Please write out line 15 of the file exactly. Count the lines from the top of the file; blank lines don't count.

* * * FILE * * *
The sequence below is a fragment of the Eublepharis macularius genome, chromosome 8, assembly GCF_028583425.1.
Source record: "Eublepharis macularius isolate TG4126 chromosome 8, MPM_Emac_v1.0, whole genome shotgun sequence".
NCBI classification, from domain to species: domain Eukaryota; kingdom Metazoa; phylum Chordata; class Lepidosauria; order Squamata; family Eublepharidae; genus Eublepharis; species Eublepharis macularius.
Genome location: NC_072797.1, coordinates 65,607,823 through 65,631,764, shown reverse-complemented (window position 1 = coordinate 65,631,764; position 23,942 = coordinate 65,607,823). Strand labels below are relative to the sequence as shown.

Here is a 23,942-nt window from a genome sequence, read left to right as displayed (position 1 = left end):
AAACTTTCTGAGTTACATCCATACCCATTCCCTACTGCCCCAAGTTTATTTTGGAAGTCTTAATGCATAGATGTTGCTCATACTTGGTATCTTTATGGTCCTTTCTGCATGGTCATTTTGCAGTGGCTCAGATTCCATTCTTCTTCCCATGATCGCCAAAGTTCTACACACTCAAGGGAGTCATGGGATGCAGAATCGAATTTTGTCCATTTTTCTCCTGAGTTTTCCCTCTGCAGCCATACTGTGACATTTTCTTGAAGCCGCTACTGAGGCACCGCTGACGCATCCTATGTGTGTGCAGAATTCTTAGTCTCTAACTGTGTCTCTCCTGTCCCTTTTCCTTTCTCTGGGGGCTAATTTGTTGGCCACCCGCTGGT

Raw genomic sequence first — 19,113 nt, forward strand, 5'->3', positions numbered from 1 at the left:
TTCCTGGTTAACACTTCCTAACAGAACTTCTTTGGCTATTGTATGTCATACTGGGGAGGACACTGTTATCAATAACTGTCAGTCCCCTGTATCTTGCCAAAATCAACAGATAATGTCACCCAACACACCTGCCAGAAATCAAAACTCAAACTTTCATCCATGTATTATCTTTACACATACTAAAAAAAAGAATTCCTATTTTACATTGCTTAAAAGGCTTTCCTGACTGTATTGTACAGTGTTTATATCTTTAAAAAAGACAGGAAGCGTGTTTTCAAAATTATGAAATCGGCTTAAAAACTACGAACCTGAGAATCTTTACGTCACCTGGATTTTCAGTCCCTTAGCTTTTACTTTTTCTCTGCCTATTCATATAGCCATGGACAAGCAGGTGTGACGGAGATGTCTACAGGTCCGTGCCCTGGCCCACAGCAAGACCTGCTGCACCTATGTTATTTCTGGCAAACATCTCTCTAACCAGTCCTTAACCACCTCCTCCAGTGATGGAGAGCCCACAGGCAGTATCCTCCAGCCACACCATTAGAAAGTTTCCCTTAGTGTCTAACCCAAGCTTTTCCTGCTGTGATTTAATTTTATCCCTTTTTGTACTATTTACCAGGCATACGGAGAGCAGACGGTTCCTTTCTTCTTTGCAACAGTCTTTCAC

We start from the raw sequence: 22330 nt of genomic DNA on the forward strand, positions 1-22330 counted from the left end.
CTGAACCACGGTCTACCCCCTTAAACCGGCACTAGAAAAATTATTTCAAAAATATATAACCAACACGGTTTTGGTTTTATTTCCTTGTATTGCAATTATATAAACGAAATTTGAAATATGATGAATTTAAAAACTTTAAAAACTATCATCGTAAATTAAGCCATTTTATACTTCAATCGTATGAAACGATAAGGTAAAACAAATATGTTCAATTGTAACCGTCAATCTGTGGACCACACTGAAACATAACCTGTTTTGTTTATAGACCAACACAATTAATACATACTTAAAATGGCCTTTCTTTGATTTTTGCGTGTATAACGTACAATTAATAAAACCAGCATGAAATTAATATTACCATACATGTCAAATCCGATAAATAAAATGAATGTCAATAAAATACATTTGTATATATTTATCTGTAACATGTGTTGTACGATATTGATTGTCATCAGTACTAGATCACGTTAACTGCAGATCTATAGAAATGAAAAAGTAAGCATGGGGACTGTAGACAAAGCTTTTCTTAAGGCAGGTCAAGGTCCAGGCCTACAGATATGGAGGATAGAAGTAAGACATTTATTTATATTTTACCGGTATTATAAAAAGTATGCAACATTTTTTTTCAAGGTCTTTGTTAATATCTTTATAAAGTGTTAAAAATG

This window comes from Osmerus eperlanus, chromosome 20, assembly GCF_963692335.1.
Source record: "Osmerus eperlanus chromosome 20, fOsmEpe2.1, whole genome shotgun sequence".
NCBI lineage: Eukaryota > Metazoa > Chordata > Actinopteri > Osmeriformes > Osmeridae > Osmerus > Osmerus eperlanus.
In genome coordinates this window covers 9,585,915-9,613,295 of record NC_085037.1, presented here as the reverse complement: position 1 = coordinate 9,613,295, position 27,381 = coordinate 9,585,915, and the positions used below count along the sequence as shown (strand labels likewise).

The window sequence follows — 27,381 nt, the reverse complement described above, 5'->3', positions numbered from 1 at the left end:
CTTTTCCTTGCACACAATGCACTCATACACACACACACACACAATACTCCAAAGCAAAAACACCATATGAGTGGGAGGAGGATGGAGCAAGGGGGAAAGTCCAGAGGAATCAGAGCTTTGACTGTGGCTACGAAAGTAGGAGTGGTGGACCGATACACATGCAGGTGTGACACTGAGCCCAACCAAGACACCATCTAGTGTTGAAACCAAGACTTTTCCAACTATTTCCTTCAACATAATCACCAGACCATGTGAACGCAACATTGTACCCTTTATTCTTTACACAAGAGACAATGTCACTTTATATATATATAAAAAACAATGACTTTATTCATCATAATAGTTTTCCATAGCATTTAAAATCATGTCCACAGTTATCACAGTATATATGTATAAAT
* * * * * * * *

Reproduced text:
The window sequence follows — 27,381 nt, the reverse complement described above, 5'->3', positions numbered from 1 at the left end: